Several reports suggest that mutations in Bicc1 cause polycystic kidneys by disrupting the normal polarity of renal epithelial cells.  In cystic renal cells immortalized from the bpk mutant mouse, epidermal growth factor receptor (EGFR) was aberrantly localized to the apical cell membrane (Figure 2), in addition to its normal presence at the basolateral membrane (23).  Abnormal EGFR sorting to the apical membrane has been observed in polycystic kidney disease caused by mutations in PKD1, PKD2, and PKHD1 (24;25).  In addition, EGFR ligands have been detected in the apical medium of cultured cystic epithelial cells and in the cyst fluid of autosomal dominant polycystic kidney disease (ADPKD) patients (26).  EGFR kinase inhibition improves kidney function in models of polycystic kidney disease (27).


In mouse inner medullary collecting duct cell lines in which Bicc1 was silenced by short hairpin RNA inhibition (shRNA), E-cadherin was mislocalized from cell-cell junctions to the cytoplasm (28).  Impaired cell motility, tubulogenesis, and actin cytoskeletal organization were attributed to defective E-cadherin-dependent cell-cell adhesion in these cells.  E-cadherin-mediated cell-cell adhesion triggers assembly of intercellular junctions, and is therefore essential for epithelial polarity and tubule formation.


The mechanism by which Bicc1 affects EGFR and E-cadherin localization remains unknown.  A report documents interaction between Bicc1 and SamCystin, another SAM-containing protein, through an unidentified RNA molecule (4).  Further studies should reveal whether the Bicc1-SamCystin complex controls EGFR and E-cadherin localization (Figure 2).

Primers Primers cannot be located by automatic search.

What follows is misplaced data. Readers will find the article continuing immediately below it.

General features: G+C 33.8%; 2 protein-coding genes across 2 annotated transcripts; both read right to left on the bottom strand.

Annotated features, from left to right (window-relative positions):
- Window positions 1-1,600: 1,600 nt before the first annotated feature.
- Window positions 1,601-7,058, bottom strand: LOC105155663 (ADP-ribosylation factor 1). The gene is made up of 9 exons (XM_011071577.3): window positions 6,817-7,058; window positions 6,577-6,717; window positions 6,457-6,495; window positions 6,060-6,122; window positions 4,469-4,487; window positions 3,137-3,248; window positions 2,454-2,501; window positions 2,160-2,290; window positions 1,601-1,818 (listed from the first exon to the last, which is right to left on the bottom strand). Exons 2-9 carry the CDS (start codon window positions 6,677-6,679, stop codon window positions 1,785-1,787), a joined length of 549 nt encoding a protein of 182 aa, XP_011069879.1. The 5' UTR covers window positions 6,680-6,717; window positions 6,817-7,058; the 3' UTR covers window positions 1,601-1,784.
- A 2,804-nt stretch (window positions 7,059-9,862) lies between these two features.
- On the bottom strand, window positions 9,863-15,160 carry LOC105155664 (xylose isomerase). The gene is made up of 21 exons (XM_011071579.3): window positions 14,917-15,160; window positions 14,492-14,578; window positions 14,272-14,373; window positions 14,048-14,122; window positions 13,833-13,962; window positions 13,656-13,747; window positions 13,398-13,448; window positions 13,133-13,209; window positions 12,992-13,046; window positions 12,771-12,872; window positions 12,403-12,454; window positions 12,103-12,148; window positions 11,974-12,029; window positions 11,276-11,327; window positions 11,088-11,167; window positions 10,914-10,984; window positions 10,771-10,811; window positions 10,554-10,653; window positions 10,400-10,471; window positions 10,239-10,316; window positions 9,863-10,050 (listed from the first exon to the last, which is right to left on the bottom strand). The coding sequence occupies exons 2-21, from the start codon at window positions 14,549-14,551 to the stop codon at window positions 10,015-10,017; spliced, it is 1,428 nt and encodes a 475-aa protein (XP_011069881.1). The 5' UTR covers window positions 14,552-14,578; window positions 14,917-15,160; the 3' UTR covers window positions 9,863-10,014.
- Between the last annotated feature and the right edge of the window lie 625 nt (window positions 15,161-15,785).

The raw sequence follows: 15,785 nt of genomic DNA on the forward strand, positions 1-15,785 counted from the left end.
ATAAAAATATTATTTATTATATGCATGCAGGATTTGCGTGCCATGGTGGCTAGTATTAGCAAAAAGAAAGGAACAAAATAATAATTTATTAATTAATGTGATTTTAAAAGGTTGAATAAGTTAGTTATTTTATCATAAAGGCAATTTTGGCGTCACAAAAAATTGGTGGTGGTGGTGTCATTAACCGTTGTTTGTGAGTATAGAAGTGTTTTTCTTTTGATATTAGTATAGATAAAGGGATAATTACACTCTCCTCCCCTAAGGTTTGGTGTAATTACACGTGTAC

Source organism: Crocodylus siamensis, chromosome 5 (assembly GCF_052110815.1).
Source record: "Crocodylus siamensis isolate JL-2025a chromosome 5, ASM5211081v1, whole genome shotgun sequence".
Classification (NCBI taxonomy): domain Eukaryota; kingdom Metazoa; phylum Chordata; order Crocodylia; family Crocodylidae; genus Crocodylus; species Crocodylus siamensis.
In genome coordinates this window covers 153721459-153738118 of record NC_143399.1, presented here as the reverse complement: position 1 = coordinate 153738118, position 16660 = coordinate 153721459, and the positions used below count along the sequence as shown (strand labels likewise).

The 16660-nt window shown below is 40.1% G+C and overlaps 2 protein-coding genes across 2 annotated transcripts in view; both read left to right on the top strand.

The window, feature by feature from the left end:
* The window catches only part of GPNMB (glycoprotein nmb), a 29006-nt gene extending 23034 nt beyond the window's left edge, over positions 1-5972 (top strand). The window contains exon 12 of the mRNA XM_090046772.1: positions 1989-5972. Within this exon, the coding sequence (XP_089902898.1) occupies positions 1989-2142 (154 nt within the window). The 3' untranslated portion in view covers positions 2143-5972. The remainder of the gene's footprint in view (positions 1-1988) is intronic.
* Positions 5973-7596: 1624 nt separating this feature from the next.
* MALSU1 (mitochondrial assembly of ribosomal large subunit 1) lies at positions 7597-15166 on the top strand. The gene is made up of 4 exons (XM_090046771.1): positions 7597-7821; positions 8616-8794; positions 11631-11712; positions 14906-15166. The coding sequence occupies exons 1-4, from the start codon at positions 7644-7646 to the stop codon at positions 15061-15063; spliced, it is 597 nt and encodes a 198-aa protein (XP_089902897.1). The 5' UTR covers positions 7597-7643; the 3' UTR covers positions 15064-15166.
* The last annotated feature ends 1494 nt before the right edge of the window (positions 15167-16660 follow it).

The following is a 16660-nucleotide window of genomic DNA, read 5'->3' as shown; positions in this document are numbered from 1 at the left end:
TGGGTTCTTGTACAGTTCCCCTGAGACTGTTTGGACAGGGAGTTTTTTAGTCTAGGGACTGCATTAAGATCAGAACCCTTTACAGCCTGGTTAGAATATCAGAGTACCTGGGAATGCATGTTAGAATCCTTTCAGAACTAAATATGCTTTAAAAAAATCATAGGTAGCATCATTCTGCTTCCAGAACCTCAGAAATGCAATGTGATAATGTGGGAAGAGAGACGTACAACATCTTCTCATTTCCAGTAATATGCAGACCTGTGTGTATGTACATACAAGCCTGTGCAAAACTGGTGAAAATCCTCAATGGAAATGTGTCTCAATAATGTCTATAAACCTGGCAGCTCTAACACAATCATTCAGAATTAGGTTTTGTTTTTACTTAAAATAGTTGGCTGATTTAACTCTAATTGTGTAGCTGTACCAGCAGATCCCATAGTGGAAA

Artemis genotyping is performed by amplifying the region containing the mutation using PCR, followed by sequencing of the amplified region to detect the single nucleotide change.
Primers for PCR amplification
PCR program
1) 94°C             2:00
2) 94°C             0:30
3) 56°C             0:30
4) 72°C             1:00
5) repeat steps (2-4) 35X
6) 72°C             5:00
7) 4°C              ∞
Primers for sequencing
The following sequence of 618 nucleotides (from Genbank genomic region NC_000076 for linear DNA sequence of Bicc1) is amplified:
131345     tctgat ggtcctggca acaagctggg ttaattactt gtccatgtac tttgaggtct
131401 tgtttctgtt aagattctgg attcacggag agaacaacac agacttggat gctctcagta
131461 gattaagggc ttaggaaaac acaccccctc ttctccctcg agctttcaaa aagatgtttg
131521 cattgtttta agctgagatc atcttgttgt atcaacacaa agccagaaac atgaaaataa
131581 gaattttttt tttgaacgtg tgaaaatctt atctgtaaat acaagttctt aattgagtca
131641 atatttttct cttgatccct gactcagatc atggaggaga caaacacgca gattgcatgg
131701 ccgtccaaac tgaagatcgg ggctaaatcc aagaaaggta aatttgggac ggggagtagg
131761 tatgtttgaa aaacgagctt ccggggttgc tggagctcag ttctgttcac gtttggcctc
131821 aagtgcttgt caaatagccg tatttgggga ggattttcat gattaaaata aataggtggc
131881 tttgtggcag cagaaaaaaa aatgcttaaa aaaatagtat taaaatagaa atgttaccat
131941 aacgggcttc acagtaacct gt
PCR primer binding sites are underlined; sequencing primer binding sites are highlighted in gray; the mutated C is shown in red text.
Science Writers Eva Marie Y. Moresco
Illustrators Diantha La Vine
AuthorsMichael J. Barnes, Amanda L. Blasius, Bruce Beutler